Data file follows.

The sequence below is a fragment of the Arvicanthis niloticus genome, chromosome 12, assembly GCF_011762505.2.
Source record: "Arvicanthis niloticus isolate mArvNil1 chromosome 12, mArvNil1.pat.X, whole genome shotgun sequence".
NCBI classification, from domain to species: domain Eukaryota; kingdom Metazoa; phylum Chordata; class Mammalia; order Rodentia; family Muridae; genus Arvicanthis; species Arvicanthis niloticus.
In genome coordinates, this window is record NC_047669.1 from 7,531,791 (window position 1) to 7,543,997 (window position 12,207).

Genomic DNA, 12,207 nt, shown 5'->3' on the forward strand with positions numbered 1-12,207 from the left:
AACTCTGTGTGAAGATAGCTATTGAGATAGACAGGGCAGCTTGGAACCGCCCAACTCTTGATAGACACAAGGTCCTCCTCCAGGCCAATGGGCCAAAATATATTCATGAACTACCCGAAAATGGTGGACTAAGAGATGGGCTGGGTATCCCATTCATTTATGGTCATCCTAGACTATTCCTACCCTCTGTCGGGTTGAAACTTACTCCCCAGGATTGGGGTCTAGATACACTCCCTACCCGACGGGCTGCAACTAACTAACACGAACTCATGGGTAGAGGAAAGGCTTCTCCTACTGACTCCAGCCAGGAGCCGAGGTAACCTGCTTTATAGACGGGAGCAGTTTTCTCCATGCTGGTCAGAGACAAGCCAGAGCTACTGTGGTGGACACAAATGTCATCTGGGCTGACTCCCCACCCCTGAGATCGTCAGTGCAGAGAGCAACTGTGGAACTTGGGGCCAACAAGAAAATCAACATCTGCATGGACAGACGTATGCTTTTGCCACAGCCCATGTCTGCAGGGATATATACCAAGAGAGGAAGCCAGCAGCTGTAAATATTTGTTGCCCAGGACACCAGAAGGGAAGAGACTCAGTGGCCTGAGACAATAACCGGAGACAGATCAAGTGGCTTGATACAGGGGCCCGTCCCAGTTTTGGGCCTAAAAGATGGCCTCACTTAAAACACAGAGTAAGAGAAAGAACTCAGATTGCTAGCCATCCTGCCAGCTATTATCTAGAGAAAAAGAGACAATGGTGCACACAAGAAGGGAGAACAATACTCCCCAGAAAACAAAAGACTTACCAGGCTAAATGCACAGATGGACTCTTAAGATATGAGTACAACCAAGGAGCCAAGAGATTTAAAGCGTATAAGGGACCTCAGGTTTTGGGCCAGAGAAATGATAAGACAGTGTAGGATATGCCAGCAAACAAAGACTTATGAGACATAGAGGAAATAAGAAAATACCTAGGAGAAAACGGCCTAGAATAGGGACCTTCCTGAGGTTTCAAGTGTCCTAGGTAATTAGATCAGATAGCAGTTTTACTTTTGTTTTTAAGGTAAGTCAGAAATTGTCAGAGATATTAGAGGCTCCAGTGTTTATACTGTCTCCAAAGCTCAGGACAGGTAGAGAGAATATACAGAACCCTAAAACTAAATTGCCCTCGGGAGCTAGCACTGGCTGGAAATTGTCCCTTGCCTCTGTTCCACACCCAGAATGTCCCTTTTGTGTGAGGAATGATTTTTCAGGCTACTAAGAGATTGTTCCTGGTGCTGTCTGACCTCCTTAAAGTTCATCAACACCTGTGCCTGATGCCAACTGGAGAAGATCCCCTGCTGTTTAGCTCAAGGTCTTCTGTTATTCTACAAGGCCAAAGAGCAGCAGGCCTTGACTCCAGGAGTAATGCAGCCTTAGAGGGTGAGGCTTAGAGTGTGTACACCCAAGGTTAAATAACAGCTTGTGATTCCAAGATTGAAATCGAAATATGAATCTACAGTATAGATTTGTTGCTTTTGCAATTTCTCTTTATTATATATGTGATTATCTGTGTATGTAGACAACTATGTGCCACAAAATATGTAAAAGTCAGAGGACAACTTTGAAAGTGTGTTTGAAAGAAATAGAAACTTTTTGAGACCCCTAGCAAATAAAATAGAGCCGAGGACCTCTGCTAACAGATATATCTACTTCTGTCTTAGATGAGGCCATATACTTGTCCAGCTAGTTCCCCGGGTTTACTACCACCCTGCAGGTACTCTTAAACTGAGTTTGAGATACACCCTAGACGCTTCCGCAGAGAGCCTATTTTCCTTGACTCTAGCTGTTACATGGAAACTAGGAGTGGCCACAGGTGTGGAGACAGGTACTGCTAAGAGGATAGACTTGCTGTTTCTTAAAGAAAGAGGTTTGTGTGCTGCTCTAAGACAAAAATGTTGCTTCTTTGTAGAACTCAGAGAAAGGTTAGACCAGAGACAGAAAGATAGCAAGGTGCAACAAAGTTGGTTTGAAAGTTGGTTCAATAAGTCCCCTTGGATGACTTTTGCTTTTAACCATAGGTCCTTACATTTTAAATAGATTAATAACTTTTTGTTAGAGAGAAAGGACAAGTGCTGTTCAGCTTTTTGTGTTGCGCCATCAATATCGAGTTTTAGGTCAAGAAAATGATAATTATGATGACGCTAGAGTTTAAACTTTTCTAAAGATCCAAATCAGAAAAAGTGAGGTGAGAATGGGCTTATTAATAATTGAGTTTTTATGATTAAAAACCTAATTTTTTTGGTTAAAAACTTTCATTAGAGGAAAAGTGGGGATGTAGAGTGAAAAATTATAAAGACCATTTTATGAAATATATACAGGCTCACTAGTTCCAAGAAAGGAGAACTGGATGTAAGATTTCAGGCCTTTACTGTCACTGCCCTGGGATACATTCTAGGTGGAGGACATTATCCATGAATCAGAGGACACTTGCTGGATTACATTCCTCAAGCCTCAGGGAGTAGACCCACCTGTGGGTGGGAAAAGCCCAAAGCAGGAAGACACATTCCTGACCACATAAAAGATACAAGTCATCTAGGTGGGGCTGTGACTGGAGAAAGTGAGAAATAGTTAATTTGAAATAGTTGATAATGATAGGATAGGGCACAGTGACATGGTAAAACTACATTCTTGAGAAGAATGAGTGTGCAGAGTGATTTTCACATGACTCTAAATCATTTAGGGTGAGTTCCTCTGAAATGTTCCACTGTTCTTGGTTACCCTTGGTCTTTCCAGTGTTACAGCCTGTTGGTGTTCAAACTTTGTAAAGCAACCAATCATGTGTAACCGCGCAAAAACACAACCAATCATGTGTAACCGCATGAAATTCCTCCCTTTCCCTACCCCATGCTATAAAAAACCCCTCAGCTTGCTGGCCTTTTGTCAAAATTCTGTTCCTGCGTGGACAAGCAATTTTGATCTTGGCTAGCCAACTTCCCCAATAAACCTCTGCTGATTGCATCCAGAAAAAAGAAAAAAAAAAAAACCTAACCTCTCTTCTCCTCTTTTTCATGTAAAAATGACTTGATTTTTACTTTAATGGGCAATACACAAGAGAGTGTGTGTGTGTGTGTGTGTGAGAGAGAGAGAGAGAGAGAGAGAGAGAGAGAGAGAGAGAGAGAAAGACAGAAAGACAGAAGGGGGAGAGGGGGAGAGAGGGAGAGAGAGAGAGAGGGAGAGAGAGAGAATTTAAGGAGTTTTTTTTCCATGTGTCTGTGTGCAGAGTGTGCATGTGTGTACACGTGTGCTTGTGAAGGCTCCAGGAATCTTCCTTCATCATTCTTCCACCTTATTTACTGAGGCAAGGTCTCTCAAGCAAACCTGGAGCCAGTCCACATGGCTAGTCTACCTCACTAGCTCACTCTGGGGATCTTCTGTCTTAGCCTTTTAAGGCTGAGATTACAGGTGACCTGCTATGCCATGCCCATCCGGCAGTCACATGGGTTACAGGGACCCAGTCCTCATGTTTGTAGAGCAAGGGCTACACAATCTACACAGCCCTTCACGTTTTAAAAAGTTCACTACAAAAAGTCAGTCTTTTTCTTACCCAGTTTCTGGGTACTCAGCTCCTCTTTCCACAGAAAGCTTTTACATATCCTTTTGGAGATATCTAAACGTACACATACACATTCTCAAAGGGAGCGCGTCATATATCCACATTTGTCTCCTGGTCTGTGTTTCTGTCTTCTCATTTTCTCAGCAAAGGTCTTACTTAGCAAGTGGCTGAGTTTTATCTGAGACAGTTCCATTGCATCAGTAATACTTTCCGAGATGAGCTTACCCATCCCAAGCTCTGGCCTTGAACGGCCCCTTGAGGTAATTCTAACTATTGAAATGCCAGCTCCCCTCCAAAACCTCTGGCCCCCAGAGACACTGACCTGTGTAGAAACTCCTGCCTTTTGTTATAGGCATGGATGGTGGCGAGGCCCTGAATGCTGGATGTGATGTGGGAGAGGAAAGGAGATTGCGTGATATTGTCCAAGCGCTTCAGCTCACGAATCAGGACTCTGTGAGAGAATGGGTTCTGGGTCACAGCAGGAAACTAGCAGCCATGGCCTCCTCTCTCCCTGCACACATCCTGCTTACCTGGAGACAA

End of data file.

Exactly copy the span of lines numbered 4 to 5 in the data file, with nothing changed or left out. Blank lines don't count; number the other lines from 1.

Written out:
In genome coordinates, this window is record NC_047669.1 from 7,531,791 (window position 1) to 7,543,997 (window position 12,207).

Genomic DNA, 12,207 nt, shown 5'->3' on the forward strand with positions numbered 1-12,207 from the left: